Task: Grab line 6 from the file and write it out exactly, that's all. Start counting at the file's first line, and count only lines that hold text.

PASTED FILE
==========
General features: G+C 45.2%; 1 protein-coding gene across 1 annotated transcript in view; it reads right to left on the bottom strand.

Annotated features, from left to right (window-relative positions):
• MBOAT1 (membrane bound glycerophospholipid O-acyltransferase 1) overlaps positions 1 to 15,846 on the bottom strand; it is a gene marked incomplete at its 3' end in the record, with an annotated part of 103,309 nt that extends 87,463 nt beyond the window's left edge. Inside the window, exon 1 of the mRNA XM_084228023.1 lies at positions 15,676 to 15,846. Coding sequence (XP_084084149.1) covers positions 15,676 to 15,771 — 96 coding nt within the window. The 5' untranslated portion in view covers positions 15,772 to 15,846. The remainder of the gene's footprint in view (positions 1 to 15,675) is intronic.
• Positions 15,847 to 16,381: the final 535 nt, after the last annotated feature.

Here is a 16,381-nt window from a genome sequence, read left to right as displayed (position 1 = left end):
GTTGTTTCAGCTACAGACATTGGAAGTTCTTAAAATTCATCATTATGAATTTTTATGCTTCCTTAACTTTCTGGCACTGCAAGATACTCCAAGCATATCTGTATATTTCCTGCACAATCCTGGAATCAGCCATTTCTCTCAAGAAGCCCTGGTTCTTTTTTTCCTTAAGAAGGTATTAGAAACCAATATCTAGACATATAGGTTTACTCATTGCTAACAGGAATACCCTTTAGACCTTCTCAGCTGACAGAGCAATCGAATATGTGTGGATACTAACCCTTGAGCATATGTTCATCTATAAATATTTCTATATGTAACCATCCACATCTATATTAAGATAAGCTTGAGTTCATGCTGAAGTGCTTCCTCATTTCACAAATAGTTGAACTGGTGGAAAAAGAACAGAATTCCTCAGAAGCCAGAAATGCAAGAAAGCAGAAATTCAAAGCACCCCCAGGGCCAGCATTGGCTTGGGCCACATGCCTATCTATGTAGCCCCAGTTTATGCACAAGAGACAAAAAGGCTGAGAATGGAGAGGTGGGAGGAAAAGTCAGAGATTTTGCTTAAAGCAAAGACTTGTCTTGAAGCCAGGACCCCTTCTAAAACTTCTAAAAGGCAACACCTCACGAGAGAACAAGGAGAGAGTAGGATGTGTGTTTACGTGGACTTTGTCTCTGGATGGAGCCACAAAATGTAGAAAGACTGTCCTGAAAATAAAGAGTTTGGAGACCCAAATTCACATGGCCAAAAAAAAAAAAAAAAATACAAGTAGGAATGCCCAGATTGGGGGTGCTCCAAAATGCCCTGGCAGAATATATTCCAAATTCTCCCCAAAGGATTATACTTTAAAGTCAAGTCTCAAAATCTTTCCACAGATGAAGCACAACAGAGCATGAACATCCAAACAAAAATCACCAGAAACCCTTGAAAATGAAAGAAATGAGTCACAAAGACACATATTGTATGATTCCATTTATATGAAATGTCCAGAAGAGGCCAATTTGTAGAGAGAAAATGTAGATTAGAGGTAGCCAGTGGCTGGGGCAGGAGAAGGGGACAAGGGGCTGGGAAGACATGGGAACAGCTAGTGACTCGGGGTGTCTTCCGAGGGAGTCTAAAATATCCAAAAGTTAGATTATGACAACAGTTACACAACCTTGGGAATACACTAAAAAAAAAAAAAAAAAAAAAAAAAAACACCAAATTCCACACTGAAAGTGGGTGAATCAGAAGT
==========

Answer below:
GTTGTTTCAGCTACAGACATTGGAAGTTCTTAAAATTCATCATTATGAATTTTTATGCTTCCTTAACTTTCTGGCACTGCAAGATACTCCAAGCATATCTGTATATTTCCTGCACAATCCTGGAATCAGCCATTTCTCTCAAGAAGCCCTGGTTCTTTTTTTCCTTAAGAAGGTATTAGAAACCAATATCTAGACATATAGGTTTACTCATTGCTAACAGGAATACCCTTTAGACCTTCTCAGCTGACAGAGCAATCGAATATGTGTGGATACTAACCCTTGAGCATATGTTCATCTATAAATATTTCTATATGTAACCATCCACATCTATATTAAGATAAGCTTGAGTTCATGCTGAAGTGCTTCCTCATTTCACAAATAGTTGAACTGGTGGAAAAAGAACAGAATTCCTCAGAAGCCAGAAATGCAAGAAAGCAGAAATTCAAAGCACCCCCAGGGCCAGCATTGGCTTGGGCCACATGCCTATCTATGTAGCCCCAGTTTATGCACAAGAGACAAAAAGGCTGAGAATGGAGAGGTGGGAGGAAAAGTCAGAGATTTTGCTTAAAGCAAAGACTTGTCTTGAAGCCAGGACCCCTTCTAAAACTTCTAAAAGGCAACACCTCACGAGAGAACAAGGAGAGAGTAGGATGTGTGTTTACGTGGACTTTGTCTCTGGATGGAGCCACAAAATGTAGAAAGACTGTCCTGAAAATAAAGAGTTTGGAGACCCAAATTCACATGGCCAAAAAAAAAAAAAAAAATACAAGTAGGAATGCCCAGATTGGGGGTGCTCCAAAATGCCCTGGCAGAATATATTCCAAATTCTCCCCAAAGGATTATACTTTAAAGTCAAGTCTCAAAATCTTTCCACAGATGAAGCACAACAGAGCATGAACATCCAAACAAAAATCACCAGAAACCCTTGAAAATGAAAGAAATGAGTCACAAAGACACATATTGTATGATTCCATTTATATGAAATGTCCAGAAGAGGCCAATTTGTAGAGAGAAAATGTAGATTAGAGGTAGCCAGTGGCTGGGGCAGGAGAAGGGGACAAGGGGCTGGGAAGACATGGGAACAGCTAGTGACTCGGGGTGTCTTCCGAGGGAGTCTAAAATATCCAAAAGTTAGATTATGACAACAGTTACACAACCTTGGGAATACACTAAAAAAAAAAAAAAAAAAAAAAAAAAACACCAAATTCCACACTGAAAGTGGGTGAATCAGAAGT